Linda Evans: Finding Peace and Happiness Growing Older in the Northwest
The award-winning actress Linda Evans has long been hailed as one of the most beautiful women in the world.
She is also known for her warmth and kindness: in 1985, during the height of her fame, the Los Angeles Times proclaimed her to be the most well-liked celebrity in Hollywood. Linda is known best for her roles of Audra Barkley on The Big Valley (1965-1969) and Krystle Carrington on Dynasty (1981 -1989). In 2009 she won the British competitive cooking reality show, Hell’s Kitchen.
Today she spends her time writing, cooking, working with organizations such as Meals on Wheels and traveling the country to speak on aging gracefully in a culture that does not revere aging.
Linda makes her home in the small town of Rainier, Washington. “I have 70 acres with a river running through it,” she said in an interview on the Oprah Winfrey Show. Her sister, nephew and stepdaughter, Sean Derek (from her marriage to John Derek), all have homes on the property. “We’ve got dogs. We’ve got deer. I live in heaven,” she exclaims. “I absolutely love it here.” While Linda could live anywhere in the world (thanks to the success of Dynasty), she fell in love with the Northwest because of its extraordinary natural beauty and the people she meets here: “You want to be where your heart feels safe,” she says. “I came for a visit and couldn’t leave.”
Moving to Washington gave her the peace she was seeking. “Even though it was a blessing to have Dynasty, you have absolutely no privacy. It’s difficult because when you have a public persona, people see you in a certain way.” When Harper’s Bazaar named her one of the 10 most beautiful women in the world, she thought, “This is not reality.” She felt tremendous pressure trying to live up to the illusion of Krystal Carrington.
Linda left Dynasty before its last season because she needed time to reflect on her life. “That was the whole purpose of coming up here [to Washington State], because I understood that so much of my life was outside of me.” She had once lived her life trying to make her husband happy. “To think of just me never entered my mind,” she says. When her marriages ended, she found herself focusing on her career. “But it just seemed there had to be more to life than all that…I was looking to find out who I was. I wanted to go on the inner journey.”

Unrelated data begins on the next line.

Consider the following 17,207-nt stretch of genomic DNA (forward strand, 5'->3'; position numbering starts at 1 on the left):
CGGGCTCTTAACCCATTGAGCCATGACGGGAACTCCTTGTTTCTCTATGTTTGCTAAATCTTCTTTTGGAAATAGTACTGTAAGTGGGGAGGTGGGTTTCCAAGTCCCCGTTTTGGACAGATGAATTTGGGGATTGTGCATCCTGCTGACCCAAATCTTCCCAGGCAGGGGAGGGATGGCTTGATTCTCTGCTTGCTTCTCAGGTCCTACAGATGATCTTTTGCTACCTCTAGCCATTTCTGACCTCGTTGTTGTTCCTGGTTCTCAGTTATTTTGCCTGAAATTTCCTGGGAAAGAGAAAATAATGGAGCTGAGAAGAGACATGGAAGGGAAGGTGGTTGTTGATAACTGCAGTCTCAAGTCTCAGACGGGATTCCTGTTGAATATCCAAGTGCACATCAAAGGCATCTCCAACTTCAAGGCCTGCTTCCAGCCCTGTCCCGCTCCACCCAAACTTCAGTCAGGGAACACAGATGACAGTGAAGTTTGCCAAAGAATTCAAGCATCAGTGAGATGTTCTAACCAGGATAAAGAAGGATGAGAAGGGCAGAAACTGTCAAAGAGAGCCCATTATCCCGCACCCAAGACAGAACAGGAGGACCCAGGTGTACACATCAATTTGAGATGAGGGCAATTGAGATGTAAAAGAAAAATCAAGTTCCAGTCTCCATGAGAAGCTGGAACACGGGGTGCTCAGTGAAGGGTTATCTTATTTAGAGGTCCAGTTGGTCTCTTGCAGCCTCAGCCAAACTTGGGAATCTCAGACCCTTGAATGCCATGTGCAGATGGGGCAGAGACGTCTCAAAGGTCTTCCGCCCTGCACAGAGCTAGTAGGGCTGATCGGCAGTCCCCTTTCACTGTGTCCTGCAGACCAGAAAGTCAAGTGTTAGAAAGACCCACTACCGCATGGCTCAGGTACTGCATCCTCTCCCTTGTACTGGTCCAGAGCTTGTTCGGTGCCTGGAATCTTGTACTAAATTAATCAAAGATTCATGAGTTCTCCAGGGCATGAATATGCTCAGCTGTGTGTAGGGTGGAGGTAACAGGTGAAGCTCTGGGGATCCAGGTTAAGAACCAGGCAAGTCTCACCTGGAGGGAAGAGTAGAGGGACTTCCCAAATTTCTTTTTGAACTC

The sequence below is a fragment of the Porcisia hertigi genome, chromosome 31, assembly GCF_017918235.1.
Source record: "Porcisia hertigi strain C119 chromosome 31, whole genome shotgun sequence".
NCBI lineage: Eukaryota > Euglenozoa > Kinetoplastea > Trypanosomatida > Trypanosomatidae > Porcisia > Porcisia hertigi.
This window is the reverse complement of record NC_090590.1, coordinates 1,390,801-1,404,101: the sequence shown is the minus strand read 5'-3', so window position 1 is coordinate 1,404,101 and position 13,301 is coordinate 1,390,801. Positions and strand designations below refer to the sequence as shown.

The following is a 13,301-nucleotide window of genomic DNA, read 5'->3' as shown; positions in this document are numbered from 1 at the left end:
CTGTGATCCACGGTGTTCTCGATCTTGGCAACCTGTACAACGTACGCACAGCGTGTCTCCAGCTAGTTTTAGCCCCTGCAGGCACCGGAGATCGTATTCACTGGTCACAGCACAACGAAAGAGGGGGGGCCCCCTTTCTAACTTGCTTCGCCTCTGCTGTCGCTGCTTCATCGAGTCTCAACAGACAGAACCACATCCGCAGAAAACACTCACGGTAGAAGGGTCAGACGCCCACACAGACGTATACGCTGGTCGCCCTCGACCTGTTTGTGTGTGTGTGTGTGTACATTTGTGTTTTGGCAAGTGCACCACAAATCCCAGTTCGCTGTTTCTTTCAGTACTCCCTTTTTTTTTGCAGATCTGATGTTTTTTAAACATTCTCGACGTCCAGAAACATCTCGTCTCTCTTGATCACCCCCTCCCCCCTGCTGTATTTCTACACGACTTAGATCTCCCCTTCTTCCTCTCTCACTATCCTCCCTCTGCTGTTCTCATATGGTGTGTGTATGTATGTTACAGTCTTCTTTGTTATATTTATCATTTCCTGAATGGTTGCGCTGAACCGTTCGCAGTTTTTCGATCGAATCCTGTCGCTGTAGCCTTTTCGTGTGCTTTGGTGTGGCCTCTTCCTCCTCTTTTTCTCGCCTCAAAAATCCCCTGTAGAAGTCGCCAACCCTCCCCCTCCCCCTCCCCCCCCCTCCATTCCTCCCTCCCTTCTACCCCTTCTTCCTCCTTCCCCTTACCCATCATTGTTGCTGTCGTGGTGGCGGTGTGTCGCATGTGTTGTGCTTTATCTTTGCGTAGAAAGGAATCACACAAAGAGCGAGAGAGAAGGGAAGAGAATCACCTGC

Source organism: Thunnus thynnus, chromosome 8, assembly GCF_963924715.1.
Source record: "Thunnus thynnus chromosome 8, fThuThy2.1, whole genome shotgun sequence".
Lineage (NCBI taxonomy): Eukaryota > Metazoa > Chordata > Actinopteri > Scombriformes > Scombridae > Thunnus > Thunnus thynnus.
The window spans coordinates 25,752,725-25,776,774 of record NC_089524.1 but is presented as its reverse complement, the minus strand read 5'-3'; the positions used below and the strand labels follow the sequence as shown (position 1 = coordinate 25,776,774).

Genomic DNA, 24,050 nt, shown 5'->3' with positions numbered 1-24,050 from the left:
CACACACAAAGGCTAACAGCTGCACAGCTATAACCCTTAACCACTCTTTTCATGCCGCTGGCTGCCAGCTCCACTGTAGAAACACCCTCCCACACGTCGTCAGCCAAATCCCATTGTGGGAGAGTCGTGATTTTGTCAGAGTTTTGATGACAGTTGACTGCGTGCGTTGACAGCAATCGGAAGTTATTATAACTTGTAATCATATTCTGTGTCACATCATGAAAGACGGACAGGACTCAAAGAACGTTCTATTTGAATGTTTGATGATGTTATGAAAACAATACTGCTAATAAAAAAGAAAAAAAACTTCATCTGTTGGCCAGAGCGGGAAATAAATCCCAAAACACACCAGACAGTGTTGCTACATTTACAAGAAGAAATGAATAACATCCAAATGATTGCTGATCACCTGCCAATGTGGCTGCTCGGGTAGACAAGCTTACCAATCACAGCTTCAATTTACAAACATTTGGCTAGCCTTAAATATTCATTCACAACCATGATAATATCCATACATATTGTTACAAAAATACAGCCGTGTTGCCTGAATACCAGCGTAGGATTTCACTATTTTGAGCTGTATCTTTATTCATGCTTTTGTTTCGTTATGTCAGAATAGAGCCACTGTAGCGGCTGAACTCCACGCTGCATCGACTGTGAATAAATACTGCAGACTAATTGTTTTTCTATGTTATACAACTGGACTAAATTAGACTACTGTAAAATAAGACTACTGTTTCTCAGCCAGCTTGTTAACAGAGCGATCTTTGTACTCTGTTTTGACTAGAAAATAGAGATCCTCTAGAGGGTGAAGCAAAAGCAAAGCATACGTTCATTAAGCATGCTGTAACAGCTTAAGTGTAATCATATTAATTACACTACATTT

She says she never felt healthier or more satisfied than after moving out of the spotlight to Washington. “I’m happier because I don’t define myself by what other people think. You get older and wiser, that’s the great thing about aging,” she told Oprah. “You get more certain in yourself…who you are and what you want.”
Even as a girl, Linda never placed much value on her looks. She was born November 18, 1942 in Connecticut. When she was six months old, her parents, both professional dancers, moved the family to Hollywood, next door to her grandparents. At age 14, Linda, the second of three daughters, was encouraged by her English teacher to enroll in drama classes to overcome shyness. At 15, she went with a friend who was auditioning for a television commercial and, without wanting to, Linda got the part. Shortly after, in a true Hollywood twist of fate, Linda’s first role on a major television series was in Bachelor Father, starring John Forsythe. Over two decades later she would play his wife on the hit show, Dynasty.
Many small roles followed, but Linda’s big break came when she landed the role of Audra in The Big Valley, daughter of Victoria Barkley, played by Barbara “Missy” Stanwyk. “It’s stunning to me that my first television series was with such an incredible legend,” said Linda in an interview with Katherine Scrivens. “What a magnificent actress and beautiful human being. I was very fortunate that she wanted to teach me how to be a professional. Missy’s love and protection of me in the beginning of my career was really beautiful and her influence on me has been tremendous. She came to me when my mom died and said, ‘I’ll never replace your mom, but I’ll be your mom from now on,’ put her arms around me and was there for me her whole life.”